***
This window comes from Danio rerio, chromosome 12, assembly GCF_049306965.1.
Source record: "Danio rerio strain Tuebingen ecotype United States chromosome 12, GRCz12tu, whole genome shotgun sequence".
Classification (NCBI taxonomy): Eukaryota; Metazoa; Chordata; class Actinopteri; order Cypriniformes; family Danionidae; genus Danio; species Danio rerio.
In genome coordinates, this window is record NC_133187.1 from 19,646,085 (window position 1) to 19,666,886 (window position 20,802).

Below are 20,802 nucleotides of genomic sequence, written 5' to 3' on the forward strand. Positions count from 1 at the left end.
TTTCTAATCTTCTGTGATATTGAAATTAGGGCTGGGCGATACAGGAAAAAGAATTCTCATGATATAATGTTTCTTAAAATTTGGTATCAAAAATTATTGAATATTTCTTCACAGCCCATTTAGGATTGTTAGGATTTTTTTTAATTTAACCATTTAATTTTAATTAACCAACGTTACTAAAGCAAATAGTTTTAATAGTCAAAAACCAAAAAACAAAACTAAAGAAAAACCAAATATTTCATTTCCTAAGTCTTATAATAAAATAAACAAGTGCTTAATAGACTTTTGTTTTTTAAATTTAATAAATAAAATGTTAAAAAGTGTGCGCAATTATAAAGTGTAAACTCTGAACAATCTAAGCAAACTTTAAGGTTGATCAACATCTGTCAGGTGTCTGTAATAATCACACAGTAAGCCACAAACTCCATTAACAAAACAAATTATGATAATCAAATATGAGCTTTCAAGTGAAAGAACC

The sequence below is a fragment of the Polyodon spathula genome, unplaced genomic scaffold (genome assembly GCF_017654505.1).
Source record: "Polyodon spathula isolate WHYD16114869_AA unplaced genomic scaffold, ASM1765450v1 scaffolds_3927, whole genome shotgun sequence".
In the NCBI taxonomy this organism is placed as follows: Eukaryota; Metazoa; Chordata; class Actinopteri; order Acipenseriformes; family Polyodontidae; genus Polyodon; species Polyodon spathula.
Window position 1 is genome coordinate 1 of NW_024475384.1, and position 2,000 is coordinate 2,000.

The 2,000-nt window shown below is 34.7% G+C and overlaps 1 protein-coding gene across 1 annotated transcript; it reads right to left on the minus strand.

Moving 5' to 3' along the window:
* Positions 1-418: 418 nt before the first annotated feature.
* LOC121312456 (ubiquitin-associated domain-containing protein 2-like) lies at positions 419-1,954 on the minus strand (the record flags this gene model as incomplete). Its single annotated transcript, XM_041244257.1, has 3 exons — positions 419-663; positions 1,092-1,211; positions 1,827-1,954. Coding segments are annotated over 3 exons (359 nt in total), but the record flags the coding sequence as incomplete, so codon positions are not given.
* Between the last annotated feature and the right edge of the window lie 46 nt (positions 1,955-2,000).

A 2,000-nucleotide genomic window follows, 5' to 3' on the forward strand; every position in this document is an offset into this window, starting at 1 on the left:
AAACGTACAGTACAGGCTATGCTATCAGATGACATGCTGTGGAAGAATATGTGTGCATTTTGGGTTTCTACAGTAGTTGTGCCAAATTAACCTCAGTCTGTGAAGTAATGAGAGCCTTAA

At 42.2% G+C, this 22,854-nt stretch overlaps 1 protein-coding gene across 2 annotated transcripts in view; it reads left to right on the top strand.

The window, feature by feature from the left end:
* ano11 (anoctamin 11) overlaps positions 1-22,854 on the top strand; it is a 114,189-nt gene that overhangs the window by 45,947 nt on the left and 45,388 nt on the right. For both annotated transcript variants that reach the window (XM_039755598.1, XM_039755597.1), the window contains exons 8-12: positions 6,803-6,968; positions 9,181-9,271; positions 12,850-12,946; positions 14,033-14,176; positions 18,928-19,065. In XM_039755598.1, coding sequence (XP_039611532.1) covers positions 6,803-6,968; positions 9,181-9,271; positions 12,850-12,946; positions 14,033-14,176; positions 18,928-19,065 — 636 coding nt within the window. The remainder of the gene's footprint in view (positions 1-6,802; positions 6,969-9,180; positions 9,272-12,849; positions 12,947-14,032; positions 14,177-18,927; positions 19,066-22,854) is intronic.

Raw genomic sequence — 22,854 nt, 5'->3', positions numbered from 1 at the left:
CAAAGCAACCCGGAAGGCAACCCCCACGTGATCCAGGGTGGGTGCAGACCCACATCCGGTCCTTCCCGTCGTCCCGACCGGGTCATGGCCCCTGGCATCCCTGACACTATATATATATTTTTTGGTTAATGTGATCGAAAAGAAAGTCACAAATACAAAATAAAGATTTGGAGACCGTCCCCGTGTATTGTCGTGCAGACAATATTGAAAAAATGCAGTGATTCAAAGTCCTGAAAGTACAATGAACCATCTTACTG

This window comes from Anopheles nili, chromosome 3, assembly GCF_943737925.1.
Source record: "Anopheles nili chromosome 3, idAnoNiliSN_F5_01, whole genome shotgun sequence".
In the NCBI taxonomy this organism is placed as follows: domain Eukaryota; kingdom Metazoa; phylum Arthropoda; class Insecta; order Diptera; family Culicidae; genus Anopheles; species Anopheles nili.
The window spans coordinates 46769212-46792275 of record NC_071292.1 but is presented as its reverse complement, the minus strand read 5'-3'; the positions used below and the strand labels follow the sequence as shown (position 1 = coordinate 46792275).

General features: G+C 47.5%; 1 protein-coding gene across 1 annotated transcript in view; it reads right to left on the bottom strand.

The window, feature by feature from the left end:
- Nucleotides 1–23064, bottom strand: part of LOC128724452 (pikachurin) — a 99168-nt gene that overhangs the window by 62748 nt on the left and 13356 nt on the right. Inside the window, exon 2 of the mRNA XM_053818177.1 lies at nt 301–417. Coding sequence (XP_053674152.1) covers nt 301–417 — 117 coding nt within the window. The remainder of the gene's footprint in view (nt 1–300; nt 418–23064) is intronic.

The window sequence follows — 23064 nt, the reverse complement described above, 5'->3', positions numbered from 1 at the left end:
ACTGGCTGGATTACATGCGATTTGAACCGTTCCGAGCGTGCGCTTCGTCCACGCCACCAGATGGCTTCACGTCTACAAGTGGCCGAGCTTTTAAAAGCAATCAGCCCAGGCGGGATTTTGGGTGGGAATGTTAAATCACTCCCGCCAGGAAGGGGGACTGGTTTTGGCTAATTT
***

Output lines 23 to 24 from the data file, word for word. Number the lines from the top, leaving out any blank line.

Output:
This window comes from Anopheles nili, chromosome 3, assembly GCF_943737925.1.
Source record: "Anopheles nili chromosome 3, idAnoNiliSN_F5_01, whole genome shotgun sequence".